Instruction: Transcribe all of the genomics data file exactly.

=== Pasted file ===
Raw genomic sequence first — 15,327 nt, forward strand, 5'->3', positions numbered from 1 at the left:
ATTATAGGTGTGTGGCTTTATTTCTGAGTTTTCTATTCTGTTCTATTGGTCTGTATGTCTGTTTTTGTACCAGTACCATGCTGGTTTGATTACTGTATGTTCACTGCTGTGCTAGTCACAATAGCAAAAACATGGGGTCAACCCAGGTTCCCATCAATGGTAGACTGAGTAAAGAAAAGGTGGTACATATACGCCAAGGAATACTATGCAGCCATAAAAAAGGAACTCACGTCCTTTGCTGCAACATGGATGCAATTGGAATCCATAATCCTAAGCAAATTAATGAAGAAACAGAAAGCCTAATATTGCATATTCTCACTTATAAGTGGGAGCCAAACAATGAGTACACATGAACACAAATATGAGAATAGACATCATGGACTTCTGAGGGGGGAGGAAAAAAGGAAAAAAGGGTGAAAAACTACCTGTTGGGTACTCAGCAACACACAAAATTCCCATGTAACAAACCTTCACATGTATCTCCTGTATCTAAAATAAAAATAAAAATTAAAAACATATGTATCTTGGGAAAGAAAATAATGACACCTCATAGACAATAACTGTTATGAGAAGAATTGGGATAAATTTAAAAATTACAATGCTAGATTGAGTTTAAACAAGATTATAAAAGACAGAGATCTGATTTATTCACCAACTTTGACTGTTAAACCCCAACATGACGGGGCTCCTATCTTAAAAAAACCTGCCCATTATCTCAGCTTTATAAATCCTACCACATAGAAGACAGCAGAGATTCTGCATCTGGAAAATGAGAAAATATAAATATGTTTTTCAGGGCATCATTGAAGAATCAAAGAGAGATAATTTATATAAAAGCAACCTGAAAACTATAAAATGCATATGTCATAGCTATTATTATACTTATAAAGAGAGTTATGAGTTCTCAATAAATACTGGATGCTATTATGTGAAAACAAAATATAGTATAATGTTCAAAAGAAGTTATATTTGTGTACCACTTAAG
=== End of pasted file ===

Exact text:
Raw genomic sequence first — 15,327 nt, forward strand, 5'->3', positions numbered from 1 at the left:
ATTATAGGTGTGTGGCTTTATTTCTGAGTTTTCTATTCTGTTCTATTGGTCTGTATGTCTGTTTTTGTACCAGTACCATGCTGGTTTGATTACTGTATGTTCACTGCTGTGCTAGTCACAATAGCAAAAACATGGGGTCAACCCAGGTTCCCATCAATGGTAGACTGAGTAAAGAAAAGGTGGTACATATACGCCAAGGAATACTATGCAGCCATAAAAAAGGAACTCACGTCCTTTGCTGCAACATGGATGCAATTGGAATCCATAATCCTAAGCAAATTAATGAAGAAACAGAAAGCCTAATATTGCATATTCTCACTTATAAGTGGGAGCCAAACAATGAGTACACATGAACACAAATATGAGAATAGACATCATGGACTTCTGAGGGGGGAGGAAAAAAGGAAAAAAGGGTGAAAAACTACCTGTTGGGTACTCAGCAACACACAAAATTCCCATGTAACAAACCTTCACATGTATCTCCTGTATCTAAAATAAAAATAAAAATTAAAAACATATGTATCTTGGGAAAGAAAATAATGACACCTCATAGACAATAACTGTTATGAGAAGAATTGGGATAAATTTAAAAATTACAATGCTAGATTGAGTTTAAACAAGATTATAAAAGACAGAGATCTGATTTATTCACCAACTTTGACTGTTAAACCCCAACATGACGGGGCTCCTATCTTAAAAAAACCTGCCCATTATCTCAGCTTTATAAATCCTACCACATAGAAGACAGCAGAGATTCTGCATCTGGAAAATGAGAAAATATAAATATGTTTTTCAGGGCATCATTGAAGAATCAAAGAGAGATAATTTATATAAAAGCAACCTGAAAACTATAAAATGCATATGTCATAGCTATTATTATACTTATAAAGAGAGTTATGAGTTCTCAATAAATACTGGATGCTATTATGTGAAAACAAAATATAGTATAATGTTCAAAAGAAGTTATATTTGTGTACCACTTAAG